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How to Get Good at Small Talk, and Even Enjoy It
“Small talk” is a misnomer for such an important part of communication. (00:00:00)
- Small talk is valuable for connecting, bonding, learning, and growing.
- Approaching small talk as a collaborative effort, like hacky sack, rather than a test or tennis match, can make it enjoyable.
Establish appropriate goals. (00:01:07)
- Aim to be interested in the conversation rather than trying to appear interesting.
- Focusing on being present in the discussion can alleviate anxiety about being judged.
Give yourself permission to pause. (00:01:52)
- Speed is not as important as providing an appropriate response.
- Pausing and paraphrasing can help ensure you've understood the other person and provide time to compose thoughts.
What if you feel like you have nothing smart to say? (00:03:35)
- Asking questions like "Tell me more" gives you time to think and encourages the other person to continue sharing.
What if I make a mistake or say something dumb? (00:04:24)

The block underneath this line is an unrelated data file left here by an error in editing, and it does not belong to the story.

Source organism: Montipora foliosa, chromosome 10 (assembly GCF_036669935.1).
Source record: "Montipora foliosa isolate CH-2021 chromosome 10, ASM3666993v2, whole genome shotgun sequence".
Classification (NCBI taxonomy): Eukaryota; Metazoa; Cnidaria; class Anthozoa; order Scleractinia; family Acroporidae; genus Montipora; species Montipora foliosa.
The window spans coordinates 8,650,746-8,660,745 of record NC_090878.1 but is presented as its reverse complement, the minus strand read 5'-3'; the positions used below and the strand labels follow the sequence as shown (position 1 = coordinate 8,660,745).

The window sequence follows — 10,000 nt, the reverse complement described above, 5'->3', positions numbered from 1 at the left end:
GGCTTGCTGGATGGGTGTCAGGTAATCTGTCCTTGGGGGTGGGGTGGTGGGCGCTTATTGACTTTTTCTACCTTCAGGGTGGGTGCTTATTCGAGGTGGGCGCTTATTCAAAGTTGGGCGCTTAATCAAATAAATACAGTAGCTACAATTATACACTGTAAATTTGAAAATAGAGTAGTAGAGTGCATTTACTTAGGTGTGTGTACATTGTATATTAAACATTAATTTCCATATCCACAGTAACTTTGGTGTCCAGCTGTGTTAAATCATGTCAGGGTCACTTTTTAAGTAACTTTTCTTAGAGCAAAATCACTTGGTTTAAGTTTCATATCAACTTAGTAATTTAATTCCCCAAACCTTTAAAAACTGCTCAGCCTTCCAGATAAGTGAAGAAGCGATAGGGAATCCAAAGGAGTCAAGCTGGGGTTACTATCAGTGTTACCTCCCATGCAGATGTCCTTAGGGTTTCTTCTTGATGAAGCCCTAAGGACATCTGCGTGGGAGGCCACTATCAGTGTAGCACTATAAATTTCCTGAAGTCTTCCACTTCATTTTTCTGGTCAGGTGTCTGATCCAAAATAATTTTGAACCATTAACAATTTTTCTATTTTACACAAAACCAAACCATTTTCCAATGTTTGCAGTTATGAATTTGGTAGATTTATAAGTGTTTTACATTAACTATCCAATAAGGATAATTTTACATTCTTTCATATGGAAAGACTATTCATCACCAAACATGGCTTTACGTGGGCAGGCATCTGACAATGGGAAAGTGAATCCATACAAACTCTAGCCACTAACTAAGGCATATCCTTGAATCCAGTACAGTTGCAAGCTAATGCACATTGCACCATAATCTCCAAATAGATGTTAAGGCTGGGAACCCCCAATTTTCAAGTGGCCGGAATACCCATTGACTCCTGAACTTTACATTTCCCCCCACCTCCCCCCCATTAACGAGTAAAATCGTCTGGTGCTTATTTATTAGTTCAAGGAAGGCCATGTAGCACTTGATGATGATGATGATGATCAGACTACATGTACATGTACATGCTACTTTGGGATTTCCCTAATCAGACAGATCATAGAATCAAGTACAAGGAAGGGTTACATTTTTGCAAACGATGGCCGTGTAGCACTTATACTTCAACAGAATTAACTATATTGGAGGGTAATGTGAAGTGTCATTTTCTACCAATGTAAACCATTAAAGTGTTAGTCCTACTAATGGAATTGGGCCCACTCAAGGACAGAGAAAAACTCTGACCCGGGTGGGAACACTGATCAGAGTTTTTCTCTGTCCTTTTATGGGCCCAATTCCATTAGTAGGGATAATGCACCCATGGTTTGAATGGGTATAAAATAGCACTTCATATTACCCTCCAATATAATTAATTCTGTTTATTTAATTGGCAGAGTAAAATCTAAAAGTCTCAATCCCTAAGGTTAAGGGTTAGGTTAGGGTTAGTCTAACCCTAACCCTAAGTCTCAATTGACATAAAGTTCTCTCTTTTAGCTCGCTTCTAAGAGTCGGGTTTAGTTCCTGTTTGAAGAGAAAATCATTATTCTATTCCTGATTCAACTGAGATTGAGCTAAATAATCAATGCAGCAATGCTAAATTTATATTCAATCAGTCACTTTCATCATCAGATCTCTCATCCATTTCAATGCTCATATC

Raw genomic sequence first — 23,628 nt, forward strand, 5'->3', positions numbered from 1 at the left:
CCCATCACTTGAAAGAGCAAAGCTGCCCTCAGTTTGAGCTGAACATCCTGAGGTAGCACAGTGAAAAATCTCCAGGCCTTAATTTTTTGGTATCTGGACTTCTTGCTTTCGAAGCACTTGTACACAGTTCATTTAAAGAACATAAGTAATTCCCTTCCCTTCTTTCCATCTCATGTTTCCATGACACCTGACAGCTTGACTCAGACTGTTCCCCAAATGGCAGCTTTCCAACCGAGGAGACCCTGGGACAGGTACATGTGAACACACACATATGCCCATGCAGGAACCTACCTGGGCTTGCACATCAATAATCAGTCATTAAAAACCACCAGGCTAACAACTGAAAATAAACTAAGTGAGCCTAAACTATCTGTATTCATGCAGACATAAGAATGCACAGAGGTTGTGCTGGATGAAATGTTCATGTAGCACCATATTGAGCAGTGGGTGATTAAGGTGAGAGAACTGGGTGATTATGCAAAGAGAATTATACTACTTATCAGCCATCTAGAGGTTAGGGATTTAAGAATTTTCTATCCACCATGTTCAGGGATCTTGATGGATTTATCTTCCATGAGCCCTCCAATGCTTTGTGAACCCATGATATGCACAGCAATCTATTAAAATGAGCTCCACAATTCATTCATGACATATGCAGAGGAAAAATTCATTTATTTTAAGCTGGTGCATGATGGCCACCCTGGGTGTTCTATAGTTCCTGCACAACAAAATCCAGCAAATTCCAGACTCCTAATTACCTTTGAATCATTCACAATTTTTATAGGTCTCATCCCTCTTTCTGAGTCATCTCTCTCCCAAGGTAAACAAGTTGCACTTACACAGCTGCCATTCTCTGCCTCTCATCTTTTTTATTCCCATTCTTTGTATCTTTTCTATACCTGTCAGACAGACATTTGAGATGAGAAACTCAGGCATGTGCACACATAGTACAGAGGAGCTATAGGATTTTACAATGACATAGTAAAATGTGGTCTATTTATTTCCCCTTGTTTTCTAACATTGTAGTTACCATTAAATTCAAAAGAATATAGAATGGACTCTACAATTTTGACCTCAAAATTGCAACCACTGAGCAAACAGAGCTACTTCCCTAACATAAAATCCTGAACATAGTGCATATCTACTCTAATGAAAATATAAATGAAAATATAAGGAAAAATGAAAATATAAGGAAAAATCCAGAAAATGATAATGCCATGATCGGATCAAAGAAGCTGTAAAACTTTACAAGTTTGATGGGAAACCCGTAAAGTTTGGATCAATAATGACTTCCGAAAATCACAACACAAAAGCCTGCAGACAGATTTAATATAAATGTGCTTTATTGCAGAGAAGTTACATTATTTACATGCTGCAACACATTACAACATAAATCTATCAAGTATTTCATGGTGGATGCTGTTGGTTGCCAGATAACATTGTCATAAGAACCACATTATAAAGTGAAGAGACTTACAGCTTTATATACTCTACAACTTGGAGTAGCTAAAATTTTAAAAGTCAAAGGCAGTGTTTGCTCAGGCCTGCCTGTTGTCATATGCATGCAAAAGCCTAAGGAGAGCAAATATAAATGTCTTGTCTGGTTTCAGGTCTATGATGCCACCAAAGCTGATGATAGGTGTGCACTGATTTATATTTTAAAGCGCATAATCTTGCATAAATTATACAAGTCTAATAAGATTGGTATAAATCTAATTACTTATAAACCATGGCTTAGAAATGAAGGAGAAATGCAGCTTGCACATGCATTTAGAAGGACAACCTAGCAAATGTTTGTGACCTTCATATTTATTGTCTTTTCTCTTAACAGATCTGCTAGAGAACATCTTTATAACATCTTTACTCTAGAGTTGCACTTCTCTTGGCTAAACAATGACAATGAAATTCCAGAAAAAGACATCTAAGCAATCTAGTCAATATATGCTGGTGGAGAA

- Mistakes are a natural part of spontaneous communication, which is more about connection than perfection.
- Viewing mistakes as "missed takes" provides an opportunity to try saying things in a different way.
What if my problem is that I have too much to say? (00:05:09)
- Being concise is usually preferable in communication.
- Rather than sharing a full thought process, focus on directly answering or addressing the topic at hand.
What tools can I use if none of this is natural to me? (00:06:04)
- Leverage structure in speech, such as the "What? So what? Now what?" technique for clarity and conciseness.
- Practicing structured communication in daily situations can make it feel more natural.
How do I get the conversation started? (00:07:53)
- Trite phrases often used to initiate small talk do not lead to meaningful conversations.
- Initiating with context-specific observations or questions can pique curiosity and lead to a more engaging interaction.